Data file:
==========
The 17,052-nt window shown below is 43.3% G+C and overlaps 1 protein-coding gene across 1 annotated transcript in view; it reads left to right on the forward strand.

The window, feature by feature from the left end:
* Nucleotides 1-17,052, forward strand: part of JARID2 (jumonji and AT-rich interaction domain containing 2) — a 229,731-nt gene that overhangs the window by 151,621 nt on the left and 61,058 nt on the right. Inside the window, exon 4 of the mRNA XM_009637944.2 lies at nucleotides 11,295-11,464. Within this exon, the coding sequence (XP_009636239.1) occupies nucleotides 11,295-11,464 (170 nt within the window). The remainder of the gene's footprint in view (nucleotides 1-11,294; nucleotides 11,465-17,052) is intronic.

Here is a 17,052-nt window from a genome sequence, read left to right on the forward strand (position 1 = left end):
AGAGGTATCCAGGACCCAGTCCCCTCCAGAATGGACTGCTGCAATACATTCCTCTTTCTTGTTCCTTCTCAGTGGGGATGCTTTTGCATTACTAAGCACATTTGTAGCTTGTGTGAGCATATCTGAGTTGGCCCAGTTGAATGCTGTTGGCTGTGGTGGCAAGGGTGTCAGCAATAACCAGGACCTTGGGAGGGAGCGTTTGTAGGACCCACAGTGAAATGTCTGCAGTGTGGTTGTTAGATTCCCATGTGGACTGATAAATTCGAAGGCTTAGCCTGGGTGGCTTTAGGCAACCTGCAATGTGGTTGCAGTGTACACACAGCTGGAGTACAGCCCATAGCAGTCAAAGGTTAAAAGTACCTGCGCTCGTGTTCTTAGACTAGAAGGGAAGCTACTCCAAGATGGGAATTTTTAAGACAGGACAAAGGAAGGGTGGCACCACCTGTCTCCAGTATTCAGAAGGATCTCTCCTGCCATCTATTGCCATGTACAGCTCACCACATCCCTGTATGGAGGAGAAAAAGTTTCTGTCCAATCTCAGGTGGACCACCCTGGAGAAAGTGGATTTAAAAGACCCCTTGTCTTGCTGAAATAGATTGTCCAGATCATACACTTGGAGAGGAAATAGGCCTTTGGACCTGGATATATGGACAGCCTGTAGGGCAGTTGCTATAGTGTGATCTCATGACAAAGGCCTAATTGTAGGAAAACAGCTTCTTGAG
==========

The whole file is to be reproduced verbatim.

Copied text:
The 17,052-nt window shown below is 43.3% G+C and overlaps 1 protein-coding gene across 1 annotated transcript in view; it reads left to right on the forward strand.

The window, feature by feature from the left end:
* Nucleotides 1-17,052, forward strand: part of JARID2 (jumonji and AT-rich interaction domain containing 2) — a 229,731-nt gene that overhangs the window by 151,621 nt on the left and 61,058 nt on the right. Inside the window, exon 4 of the mRNA XM_009637944.2 lies at nucleotides 11,295-11,464. Within this exon, the coding sequence (XP_009636239.1) occupies nucleotides 11,295-11,464 (170 nt within the window). The remainder of the gene's footprint in view (nucleotides 1-11,294; nucleotides 11,465-17,052) is intronic.

Here is a 17,052-nt window from a genome sequence, read left to right on the forward strand (position 1 = left end):
AGAGGTATCCAGGACCCAGTCCCCTCCAGAATGGACTGCTGCAATACATTCCTCTTTCTTGTTCCTTCTCAGTGGGGATGCTTTTGCATTACTAAGCACATTTGTAGCTTGTGTGAGCATATCTGAGTTGGCCCAGTTGAATGCTGTTGGCTGTGGTGGCAAGGGTGTCAGCAATAACCAGGACCTTGGGAGGGAGCGTTTGTAGGACCCACAGTGAAATGTCTGCAGTGTGGTTGTTAGATTCCCATGTGGACTGATAAATTCGAAGGCTTAGCCTGGGTGGCTTTAGGCAACCTGCAATGTGGTTGCAGTGTACACACAGCTGGAGTACAGCCCATAGCAGTCAAAGGTTAAAAGTACCTGCGCTCGTGTTCTTAGACTAGAAGGGAAGCTACTCCAAGATGGGAATTTTTAAGACAGGACAAAGGAAGGGTGGCACCACCTGTCTCCAGTATTCAGAAGGATCTCTCCTGCCATCTATTGCCATGTACAGCTCACCACATCCCTGTATGGAGGAGAAAAAGTTTCTGTCCAATCTCAGGTGGACCACCCTGGAGAAAGTGGATTTAAAAGACCCCTTGTCTTGCTGAAATAGATTGTCCAGATCATACACTTGGAGAGGAAATAGGCCTTTGGACCTGGATATATGGACAGCCTGTAGGGCAGTTGCTATAGTGTGATCTCATGACAAAGGCCTAATTGTAGGAAAACAGCTTCTTGAG